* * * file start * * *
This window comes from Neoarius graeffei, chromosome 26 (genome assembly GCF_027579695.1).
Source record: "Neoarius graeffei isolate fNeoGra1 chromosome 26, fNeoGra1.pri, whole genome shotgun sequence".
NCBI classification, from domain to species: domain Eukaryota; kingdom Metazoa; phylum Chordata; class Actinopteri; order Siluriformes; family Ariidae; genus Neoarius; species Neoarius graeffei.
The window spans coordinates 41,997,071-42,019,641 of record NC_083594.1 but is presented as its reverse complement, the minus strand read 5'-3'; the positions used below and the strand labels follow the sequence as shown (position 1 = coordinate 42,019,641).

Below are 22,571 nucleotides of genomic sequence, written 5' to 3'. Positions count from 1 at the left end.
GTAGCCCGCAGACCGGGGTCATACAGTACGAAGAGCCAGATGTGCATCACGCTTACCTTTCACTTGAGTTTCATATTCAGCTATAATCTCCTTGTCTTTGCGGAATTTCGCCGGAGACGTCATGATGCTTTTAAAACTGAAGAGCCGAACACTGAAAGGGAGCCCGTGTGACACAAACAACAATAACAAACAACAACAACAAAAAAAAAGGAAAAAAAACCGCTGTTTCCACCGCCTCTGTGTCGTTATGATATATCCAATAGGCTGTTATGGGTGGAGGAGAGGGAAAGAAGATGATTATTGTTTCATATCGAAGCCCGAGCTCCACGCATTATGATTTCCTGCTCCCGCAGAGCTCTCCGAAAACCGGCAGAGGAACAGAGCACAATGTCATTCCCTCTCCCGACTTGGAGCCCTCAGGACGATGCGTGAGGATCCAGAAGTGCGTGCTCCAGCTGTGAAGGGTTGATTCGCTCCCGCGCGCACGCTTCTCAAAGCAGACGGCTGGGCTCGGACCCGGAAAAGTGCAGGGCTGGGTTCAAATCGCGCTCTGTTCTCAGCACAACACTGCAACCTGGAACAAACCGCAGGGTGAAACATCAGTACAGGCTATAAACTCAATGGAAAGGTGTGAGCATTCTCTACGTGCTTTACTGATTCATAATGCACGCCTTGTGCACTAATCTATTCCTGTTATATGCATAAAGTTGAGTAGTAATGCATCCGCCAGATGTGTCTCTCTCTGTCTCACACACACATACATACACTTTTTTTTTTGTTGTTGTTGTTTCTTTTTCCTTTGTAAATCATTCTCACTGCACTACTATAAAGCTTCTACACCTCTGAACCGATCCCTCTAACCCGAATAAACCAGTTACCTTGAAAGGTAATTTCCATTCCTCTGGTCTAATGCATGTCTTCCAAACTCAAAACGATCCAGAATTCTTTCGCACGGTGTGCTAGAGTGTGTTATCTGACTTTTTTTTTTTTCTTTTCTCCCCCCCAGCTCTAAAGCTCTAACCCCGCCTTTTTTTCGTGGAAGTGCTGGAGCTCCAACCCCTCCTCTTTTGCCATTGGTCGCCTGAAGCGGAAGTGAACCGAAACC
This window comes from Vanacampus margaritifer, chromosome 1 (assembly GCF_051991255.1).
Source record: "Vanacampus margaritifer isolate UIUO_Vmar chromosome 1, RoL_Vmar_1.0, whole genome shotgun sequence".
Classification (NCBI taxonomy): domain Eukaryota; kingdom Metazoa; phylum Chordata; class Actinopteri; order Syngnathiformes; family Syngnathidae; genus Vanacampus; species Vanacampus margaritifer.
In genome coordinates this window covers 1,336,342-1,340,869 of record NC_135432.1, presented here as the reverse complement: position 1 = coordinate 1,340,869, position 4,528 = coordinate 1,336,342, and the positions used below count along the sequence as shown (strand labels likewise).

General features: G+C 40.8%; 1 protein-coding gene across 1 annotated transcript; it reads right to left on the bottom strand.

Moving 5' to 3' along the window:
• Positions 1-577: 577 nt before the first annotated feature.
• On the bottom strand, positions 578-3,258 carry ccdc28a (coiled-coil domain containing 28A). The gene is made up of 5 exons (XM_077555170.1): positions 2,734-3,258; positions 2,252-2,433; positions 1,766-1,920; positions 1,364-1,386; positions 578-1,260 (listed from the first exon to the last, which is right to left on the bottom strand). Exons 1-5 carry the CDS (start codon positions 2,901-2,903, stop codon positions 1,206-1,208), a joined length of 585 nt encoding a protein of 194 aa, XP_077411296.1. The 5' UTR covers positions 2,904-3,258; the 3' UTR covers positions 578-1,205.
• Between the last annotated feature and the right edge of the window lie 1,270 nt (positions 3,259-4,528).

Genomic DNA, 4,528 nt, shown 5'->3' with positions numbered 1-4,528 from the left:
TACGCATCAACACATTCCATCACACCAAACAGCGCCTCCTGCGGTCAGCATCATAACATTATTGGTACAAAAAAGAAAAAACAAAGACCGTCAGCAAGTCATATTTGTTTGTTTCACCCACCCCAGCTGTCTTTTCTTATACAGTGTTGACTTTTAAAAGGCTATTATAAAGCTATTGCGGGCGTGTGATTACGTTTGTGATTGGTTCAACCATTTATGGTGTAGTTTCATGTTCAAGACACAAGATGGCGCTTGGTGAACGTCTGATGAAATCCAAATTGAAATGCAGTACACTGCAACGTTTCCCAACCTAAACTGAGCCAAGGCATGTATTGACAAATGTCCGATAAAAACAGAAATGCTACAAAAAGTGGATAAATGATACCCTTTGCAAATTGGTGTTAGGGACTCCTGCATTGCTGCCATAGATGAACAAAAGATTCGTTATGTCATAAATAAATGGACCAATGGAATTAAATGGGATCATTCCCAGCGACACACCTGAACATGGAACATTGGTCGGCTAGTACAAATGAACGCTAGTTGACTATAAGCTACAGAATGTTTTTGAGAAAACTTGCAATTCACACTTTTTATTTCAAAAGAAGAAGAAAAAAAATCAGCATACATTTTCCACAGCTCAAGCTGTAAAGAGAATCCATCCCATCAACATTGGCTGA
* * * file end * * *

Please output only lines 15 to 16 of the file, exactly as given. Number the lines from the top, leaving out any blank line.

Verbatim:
• Between the last annotated feature and the right edge of the window lie 1,270 nt (positions 3,259-4,528).

Genomic DNA, 4,528 nt, shown 5'->3' with positions numbered 1-4,528 from the left: